by Dan Fernandez and John Boiles
If you're reading about this panel, you're likely familiar with - or at least interested in - the Microsoft Kinect. The Kinect's RGB camera and "depth" cameras simplify computer vision problems that were previously very difficult -- like interpreting skeletal motion. How else can gesture and speech technology change the way people interact with each other, find information, or perhaps locate the best nearby sandwich? The answer: Kinect meets the Internet. Join representatives from Microsoft and Yelp for a discussion about designing user interfaces for Kinect; some of the challenges of the technology; and how to build experiences optimized for hands-free interaction. Additionally, see demos of hacks, and learn how you can incorporate Kinect into your everyday -- both professionally or personally!
The relationship most adults have with science is one of observation: watching government agencies explore on behalf of us, but not actually exploring it ourselves. Science should be disruptively accessible – empowering people from a variety of different backgrounds to explore, participate in, and build new ways of interacting with and contributing to science. By having a fresh set of eyes from those who solve different types of problems, new concepts often emerge and go on to influence science in unexpected ways. A grassroots effort called Science Hack Day aims to bridge the gap between the science, technology and design industries. A Hack Day is a 48 hour all-night event that brings different people with good ideas together in the same physical space for a brief but intense period of collaboration, hacking, and building ‘cool stuff’. By collaborating on focused tasks during this short period, small groups of hackers are capable of producing remarkable results.
The future of cybersecurity is indeterminable. While the threat at times remains ambiguous, its effects are real, affecting government agencies around the globe. At a time when we are met with seemingly innocuous hacking efforts, such as a text change to the CIA website, as well as data breaches that compromise whole companies, such as the Epsilon and Sony data breaches of early 2011, qualifying, managing and developing appropriate responses to these threats will be imperative.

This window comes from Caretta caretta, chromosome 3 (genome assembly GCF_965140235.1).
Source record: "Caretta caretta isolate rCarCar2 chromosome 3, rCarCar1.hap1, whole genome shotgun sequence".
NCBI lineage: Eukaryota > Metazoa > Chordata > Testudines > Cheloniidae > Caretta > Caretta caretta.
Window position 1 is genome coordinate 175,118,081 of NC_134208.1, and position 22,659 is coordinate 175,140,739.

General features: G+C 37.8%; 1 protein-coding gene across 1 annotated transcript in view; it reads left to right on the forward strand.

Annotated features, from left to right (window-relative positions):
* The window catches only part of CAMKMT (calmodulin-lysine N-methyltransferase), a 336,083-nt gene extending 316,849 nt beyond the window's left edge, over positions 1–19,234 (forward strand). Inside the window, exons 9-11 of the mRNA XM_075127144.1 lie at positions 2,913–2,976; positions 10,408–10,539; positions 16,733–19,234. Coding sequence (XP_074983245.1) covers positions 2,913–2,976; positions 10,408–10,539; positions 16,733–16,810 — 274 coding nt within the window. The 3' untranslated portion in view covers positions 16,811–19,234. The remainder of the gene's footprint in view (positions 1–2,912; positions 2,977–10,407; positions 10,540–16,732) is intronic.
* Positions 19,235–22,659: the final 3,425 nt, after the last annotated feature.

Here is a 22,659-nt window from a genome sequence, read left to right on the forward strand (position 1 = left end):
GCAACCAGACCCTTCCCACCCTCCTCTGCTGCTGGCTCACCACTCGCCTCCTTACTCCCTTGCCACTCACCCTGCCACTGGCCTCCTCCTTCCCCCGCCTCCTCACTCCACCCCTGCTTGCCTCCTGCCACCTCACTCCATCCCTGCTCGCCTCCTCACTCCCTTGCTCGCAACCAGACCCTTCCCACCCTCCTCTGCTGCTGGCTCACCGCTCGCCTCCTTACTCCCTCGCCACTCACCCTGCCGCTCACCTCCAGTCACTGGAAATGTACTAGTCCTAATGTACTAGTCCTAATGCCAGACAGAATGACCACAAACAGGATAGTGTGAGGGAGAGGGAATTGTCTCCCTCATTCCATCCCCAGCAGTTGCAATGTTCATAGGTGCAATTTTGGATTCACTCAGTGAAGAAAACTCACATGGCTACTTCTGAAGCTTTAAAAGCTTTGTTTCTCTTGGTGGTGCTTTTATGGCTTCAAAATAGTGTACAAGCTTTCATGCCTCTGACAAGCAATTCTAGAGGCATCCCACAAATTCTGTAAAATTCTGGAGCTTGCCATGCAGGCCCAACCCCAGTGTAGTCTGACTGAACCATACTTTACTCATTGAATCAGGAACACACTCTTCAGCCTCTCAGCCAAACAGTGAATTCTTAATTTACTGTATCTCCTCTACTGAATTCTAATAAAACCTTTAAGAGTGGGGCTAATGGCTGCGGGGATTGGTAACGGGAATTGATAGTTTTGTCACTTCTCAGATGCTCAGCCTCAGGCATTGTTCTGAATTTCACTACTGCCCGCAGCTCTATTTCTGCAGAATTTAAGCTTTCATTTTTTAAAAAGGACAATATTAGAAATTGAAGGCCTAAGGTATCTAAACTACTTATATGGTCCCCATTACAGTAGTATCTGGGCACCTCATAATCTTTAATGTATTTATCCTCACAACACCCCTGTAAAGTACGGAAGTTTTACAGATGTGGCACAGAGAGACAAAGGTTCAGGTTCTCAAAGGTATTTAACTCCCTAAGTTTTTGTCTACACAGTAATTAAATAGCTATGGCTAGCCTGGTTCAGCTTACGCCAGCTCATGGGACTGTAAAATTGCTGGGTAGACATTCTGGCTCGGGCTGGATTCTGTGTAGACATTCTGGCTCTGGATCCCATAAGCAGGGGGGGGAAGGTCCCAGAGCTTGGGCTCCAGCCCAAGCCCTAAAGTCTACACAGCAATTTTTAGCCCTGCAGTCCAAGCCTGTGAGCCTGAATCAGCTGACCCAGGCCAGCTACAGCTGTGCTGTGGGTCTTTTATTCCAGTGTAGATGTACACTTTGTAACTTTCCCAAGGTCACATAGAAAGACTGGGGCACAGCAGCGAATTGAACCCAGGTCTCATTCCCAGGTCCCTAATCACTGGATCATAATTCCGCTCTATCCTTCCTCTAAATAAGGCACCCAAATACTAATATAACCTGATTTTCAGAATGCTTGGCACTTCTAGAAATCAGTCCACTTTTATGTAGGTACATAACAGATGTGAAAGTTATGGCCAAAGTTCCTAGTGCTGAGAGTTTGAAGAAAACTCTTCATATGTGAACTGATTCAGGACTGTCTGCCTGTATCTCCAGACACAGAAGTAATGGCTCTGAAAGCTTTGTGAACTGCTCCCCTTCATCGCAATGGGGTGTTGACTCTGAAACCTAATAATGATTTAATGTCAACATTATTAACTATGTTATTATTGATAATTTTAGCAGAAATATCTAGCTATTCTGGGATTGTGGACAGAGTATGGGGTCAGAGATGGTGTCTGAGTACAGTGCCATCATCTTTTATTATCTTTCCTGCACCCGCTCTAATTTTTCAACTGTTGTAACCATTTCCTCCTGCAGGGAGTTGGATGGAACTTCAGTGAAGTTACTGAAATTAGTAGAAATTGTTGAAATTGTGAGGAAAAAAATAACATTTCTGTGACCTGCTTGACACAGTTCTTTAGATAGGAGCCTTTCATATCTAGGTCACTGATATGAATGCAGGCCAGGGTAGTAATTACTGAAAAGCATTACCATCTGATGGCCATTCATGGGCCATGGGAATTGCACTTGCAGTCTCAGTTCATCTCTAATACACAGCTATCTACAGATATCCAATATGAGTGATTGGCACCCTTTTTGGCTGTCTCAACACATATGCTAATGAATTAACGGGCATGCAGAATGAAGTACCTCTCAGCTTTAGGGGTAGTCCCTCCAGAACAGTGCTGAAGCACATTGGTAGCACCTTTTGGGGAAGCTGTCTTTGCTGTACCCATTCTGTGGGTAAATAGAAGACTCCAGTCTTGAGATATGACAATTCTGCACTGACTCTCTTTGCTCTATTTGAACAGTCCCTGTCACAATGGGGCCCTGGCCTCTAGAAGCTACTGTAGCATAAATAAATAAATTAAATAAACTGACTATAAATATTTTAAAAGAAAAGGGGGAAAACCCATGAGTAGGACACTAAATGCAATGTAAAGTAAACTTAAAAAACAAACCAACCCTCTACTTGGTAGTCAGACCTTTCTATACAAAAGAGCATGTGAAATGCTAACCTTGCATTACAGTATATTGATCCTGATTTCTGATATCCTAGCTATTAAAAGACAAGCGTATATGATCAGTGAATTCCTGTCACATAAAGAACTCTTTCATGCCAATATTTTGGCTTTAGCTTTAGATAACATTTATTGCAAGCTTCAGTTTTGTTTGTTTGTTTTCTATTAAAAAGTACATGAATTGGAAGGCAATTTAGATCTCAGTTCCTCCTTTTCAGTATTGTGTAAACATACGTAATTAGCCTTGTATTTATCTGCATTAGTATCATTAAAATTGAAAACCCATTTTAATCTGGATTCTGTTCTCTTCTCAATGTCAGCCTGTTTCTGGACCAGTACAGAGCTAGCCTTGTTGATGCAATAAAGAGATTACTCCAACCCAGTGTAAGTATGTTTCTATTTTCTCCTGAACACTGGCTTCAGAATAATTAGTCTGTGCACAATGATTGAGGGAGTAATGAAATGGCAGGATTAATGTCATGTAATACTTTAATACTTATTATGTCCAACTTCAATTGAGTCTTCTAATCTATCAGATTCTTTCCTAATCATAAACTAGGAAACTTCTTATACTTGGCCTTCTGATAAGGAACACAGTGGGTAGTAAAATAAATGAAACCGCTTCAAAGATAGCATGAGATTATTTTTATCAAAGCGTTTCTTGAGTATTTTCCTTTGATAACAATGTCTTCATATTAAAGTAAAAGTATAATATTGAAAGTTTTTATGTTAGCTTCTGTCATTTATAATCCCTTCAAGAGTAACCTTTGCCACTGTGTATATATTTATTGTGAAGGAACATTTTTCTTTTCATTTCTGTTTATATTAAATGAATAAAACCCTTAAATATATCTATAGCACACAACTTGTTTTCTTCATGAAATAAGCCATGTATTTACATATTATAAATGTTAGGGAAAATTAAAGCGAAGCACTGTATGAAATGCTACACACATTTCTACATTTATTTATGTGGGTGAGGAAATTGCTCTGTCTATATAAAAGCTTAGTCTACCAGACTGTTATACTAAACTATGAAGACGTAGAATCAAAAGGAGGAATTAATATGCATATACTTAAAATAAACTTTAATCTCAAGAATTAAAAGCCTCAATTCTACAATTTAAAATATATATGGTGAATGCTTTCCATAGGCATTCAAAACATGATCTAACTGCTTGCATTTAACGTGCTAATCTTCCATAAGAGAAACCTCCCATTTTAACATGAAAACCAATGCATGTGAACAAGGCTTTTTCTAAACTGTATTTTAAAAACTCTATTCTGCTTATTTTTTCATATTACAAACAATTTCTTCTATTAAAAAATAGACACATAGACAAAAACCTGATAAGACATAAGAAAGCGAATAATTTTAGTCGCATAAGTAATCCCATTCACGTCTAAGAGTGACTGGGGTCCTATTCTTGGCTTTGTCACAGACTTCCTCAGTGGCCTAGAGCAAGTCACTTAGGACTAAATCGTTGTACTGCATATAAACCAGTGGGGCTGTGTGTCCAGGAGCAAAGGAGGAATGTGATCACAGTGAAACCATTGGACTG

This panel will bring together the technical, legal and content management perspectives critical to creating national, and international cybersecurity policy. An issue intimate to the attendees of SXSW, the very real issue of hacker culture meets high security threat will be explored. The chasm between these worlds has had obvious consequences, and the goal of this panel is to facilitate a conversation that asks important questions and stimulates discussion around possible solutions.
WE ARE LEGION: The Story of the Hacktivists (SXSW 2012) takes us inside the world of Anonymous, the radical "hacktivist" collective that has redefined civil disobedience for the digital age. The film traces the collective's evolution from merry pranksters to a full-blown movement with a global reach. In the last year, Anonymous has been associated with attacks or “raids” on hundred’s of targets ranging from financial institutions, cyber-security firms to foreign dictators. They played a vital role in the “Occupy” movement and recently launched the largest DDoS attacks in history against Hollywood for their support of SOPA.
Armed with colleagues from the filmmaking and digital communities, writer/director Brian Knappenberger weighs in on the challenges of making the film, the roots of Anonymous, and their current battles with Hollywood.
9th–13th March 2012